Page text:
Digimon fans, if there even is such a thing anymore, will have noticed that it’s been a long while since the West have seen a decent Digimon game on the market. The last Digimon game I remember thoroughly enjoying was Digimon Rumble Arena 2, since then Digimon games have been seen less and less. Thankfully, the Digimon title has avoided being dragged through the sand by not having countless attempts to try and let people know it still exists, but then just end up souring the taste of fun childhood memories. However, Digimon Story Cyber Sleuth has arrived for a long overdue crack at a good Digimon game, and oh my goodness it does not disappoint.
Digimon Story Cyber Sleuth is a RPG which sets the Digimon world to be in some form of virtual reality. When having the story described to you, it’ll probably be very hard to have any idea of what that person is talking about. However, after sitting through the opening cutscenes you gain a much better understanding of what you’re in for on this journey back to Digiworld. The concept of the game was pretty good; but if it isn’t enough to tickle your fancy, along the way you’ll meet new friends who can aid you in many different ways, you will also get the opportunity to raise Digimon and sculpt them into great warriors.
The gameplay is much like any other RPG, you explore different areas and fight people on the way to reach a certain end goal. There are also lots of side missions you can do, which allow you to gain Experience Points and items. As well as this, there is a cool way to get new Digimon that you have encountered in battle. Every time you battle a Digimon, a percentage counter for that specific Digimon increases. Once it is at 100%, then you can create it. However, if you wait until it is at 200%, then your Digimon will have better stats and abilities when you make it. I found this feature to be really good, as it meant you could choose lots of different Digi-evolutions paths and easily get Digimon with little to no hassle.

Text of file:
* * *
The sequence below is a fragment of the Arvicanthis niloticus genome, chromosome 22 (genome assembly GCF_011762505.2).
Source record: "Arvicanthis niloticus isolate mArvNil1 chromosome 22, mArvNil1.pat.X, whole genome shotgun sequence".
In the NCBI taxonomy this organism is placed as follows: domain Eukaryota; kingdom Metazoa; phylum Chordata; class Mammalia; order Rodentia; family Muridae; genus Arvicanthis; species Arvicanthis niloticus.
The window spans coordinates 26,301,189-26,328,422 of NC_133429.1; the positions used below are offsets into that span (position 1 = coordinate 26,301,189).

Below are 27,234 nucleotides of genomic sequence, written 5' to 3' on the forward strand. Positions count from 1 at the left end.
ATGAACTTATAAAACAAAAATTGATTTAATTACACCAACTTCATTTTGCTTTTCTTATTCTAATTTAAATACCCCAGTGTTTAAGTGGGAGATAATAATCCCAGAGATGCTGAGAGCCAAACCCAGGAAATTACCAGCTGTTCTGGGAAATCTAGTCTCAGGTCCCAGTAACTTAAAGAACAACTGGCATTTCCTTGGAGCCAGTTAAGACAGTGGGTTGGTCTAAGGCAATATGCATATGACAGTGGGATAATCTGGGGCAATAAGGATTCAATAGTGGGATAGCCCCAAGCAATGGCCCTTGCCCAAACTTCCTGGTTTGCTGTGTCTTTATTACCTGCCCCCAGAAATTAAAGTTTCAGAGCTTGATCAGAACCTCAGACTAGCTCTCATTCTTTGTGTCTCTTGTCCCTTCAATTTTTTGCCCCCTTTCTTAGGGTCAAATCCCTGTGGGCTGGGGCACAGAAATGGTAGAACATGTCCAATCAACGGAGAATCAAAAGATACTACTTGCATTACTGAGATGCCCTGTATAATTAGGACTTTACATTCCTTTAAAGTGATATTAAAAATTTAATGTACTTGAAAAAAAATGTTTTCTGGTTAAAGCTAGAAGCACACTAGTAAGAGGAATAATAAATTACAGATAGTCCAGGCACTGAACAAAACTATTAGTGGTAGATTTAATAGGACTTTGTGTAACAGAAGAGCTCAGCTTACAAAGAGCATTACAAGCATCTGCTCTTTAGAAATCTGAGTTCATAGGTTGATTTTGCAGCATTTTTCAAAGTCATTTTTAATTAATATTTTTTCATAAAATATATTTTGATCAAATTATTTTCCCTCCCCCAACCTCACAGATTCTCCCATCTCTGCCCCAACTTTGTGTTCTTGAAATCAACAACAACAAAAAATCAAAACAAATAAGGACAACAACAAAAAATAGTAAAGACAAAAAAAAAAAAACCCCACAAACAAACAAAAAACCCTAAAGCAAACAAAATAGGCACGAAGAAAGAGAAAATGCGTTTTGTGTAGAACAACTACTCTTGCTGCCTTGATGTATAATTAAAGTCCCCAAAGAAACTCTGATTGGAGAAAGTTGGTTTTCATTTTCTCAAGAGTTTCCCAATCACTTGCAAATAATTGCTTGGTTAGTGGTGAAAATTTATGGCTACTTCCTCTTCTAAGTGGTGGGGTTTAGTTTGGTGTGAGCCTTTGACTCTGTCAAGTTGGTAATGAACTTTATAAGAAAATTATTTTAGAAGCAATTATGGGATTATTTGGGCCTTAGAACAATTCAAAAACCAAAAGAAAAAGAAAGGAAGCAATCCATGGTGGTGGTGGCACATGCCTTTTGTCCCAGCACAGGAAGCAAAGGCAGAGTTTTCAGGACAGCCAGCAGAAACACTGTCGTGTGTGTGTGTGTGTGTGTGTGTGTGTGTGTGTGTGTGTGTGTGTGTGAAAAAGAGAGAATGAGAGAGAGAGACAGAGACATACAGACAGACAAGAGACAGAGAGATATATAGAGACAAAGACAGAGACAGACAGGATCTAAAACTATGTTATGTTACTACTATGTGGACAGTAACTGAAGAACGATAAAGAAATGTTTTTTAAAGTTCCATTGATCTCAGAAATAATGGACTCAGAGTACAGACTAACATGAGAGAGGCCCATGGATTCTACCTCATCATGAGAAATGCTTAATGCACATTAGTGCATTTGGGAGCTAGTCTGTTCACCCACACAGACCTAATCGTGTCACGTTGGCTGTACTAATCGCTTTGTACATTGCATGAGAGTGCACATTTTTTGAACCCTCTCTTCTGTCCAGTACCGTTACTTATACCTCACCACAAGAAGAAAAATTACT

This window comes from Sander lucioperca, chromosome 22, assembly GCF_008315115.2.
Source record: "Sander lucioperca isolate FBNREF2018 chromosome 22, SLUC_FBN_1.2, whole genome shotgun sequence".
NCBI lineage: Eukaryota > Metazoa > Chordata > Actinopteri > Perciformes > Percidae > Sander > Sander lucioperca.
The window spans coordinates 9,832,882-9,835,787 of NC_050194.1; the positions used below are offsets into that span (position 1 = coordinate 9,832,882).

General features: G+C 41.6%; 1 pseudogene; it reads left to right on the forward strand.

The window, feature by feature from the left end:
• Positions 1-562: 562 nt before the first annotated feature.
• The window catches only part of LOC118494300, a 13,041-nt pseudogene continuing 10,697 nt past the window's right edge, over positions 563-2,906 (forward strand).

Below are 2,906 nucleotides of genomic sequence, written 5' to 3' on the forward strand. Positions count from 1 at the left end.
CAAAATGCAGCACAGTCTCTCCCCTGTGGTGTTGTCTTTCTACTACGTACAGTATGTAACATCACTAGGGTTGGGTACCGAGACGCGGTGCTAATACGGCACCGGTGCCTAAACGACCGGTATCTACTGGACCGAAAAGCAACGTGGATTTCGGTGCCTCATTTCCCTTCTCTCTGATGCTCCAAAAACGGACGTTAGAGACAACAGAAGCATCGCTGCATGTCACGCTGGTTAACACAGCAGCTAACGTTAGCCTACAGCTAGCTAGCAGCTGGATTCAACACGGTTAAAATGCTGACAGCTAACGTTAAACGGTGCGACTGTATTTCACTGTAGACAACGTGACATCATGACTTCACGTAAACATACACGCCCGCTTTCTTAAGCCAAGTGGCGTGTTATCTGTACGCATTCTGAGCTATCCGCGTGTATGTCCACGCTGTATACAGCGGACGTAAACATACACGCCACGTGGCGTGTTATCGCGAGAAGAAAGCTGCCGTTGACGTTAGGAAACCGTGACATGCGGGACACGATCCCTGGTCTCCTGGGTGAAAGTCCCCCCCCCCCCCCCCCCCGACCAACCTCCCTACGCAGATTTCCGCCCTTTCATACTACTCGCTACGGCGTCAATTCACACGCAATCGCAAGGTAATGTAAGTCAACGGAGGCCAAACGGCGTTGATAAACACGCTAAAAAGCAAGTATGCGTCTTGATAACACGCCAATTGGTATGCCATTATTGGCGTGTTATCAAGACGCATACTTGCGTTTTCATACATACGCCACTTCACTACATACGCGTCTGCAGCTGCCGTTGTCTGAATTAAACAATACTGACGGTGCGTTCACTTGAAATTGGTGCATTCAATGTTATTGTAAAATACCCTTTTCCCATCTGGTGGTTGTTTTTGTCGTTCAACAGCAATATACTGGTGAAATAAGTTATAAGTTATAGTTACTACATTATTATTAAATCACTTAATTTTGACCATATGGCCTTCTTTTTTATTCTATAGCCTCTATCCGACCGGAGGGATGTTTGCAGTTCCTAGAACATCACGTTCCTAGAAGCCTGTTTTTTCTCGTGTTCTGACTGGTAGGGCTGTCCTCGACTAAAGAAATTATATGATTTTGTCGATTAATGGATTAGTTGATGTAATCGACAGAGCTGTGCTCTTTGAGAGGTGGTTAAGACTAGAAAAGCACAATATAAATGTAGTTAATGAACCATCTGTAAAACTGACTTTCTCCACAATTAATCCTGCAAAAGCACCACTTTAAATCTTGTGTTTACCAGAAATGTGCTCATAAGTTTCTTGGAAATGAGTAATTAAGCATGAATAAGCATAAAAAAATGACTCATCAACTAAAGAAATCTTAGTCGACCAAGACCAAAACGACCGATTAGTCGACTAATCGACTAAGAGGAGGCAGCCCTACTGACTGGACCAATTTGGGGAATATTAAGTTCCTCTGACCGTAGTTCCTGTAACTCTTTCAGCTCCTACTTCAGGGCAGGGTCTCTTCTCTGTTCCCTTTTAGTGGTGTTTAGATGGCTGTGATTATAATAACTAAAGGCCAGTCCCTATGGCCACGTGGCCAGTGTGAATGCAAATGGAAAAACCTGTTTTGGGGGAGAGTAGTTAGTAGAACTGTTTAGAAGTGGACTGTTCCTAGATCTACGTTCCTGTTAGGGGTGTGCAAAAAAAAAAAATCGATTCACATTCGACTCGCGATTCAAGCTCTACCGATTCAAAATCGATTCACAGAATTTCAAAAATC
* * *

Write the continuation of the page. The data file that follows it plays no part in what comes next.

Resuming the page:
Another feature I enjoyed was the Digi-farm, which is where you could leave your Digimon to train when they weren’t in your party. This saves a lot of time on grinding out levels so you can Digivolve, all you have to do is leave you Digimon in there and it’ll start gaining levels. There are also 3 training regimes in the farm: High effort – 30 minutes, Medium effort – 60 minutes and Low effort – 120 minutes. There only appeal to doing the low effort training activity, is that you don’t lose CAM – which is crucial to helping Digivolve your little critters.
The overall aesthetic of the game is very impressive, and the Digimon look as amazing as ever. Some of the areas in the Digiworld can be a tad bland as there isn’t much detail, it just seems to be the same old boring path after a while. But this is only the case for a few of the areas, there are some that are quite interesting to explore.
The only downside to this game, and I’m really nit-picking, is that it’s an RPG. And if RPGs aren’t your thing, then you won’t enjoy it. However, I’m sure all others will get enjoyment out of this. I mean, the game isn’t outstanding and I certainly wouldn’t give it full marks; but it doesn’t do much wrong. Another thing to scare off potential buyers would be the high price point, but I’d say it is worth it if you’re interesting in this type of game.
I’m going to give Digimon Story Cyber Sleuth an 8 out of 10, I thoroughly enjoyed this game and I will continue to enjoy it seeing as its rather long. This game doesn’t introduce new and innovative ideas that games will use from this point onwards, but it’s just really fun. As I said, there’s not much this game does wrong. So I’d say even if you were a fan of Digimon many moons ago, then you should pick this us. And even if you’re just a light player of RPGs, I would still say get it. It’s worth all the time you’ll put into it.
REVIEW CODE: Here at Brash Games we have a strict Review Code policy, Paul Ryan owner / editor is the only member of staff at Brash Games permitted to obtain review code and distribute it within the Brash Games review team. No other person is permitted to request review code and or send review links or contact the publishers in any way whatsoever. Should you wish to send us review code please email paulryan-at-brashgames.co.uk.
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